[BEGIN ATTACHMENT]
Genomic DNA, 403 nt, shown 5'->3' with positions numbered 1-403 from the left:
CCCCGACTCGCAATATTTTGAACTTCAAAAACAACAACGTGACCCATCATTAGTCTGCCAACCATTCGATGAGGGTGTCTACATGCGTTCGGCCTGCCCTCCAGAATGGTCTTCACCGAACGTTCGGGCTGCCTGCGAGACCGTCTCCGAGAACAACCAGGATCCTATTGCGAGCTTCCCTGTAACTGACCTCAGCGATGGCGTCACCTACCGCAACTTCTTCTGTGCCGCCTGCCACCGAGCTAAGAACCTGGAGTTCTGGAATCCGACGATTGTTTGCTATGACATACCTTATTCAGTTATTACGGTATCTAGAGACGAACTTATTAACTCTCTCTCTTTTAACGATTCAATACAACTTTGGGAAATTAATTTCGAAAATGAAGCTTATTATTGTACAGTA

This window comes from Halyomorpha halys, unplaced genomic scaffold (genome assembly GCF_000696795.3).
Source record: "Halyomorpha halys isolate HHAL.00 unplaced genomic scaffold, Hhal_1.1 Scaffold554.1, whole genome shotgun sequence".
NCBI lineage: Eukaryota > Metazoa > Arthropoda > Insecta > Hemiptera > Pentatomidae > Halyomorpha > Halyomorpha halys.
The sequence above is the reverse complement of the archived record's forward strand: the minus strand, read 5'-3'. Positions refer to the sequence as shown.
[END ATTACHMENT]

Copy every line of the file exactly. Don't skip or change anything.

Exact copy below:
Genomic DNA, 403 nt, shown 5'->3' with positions numbered 1-403 from the left:
CCCCGACTCGCAATATTTTGAACTTCAAAAACAACAACGTGACCCATCATTAGTCTGCCAACCATTCGATGAGGGTGTCTACATGCGTTCGGCCTGCCCTCCAGAATGGTCTTCACCGAACGTTCGGGCTGCCTGCGAGACCGTCTCCGAGAACAACCAGGATCCTATTGCGAGCTTCCCTGTAACTGACCTCAGCGATGGCGTCACCTACCGCAACTTCTTCTGTGCCGCCTGCCACCGAGCTAAGAACCTGGAGTTCTGGAATCCGACGATTGTTTGCTATGACATACCTTATTCAGTTATTACGGTATCTAGAGACGAACTTATTAACTCTCTCTCTTTTAACGATTCAATACAACTTTGGGAAATTAATTTCGAAAATGAAGCTTATTATTGTACAGTA

This window comes from Halyomorpha halys, unplaced genomic scaffold (genome assembly GCF_000696795.3).
Source record: "Halyomorpha halys isolate HHAL.00 unplaced genomic scaffold, Hhal_1.1 Scaffold554.1, whole genome shotgun sequence".
NCBI lineage: Eukaryota > Metazoa > Arthropoda > Insecta > Hemiptera > Pentatomidae > Halyomorpha > Halyomorpha halys.
The sequence above is the reverse complement of the archived record's forward strand: the minus strand, read 5'-3'. Positions refer to the sequence as shown.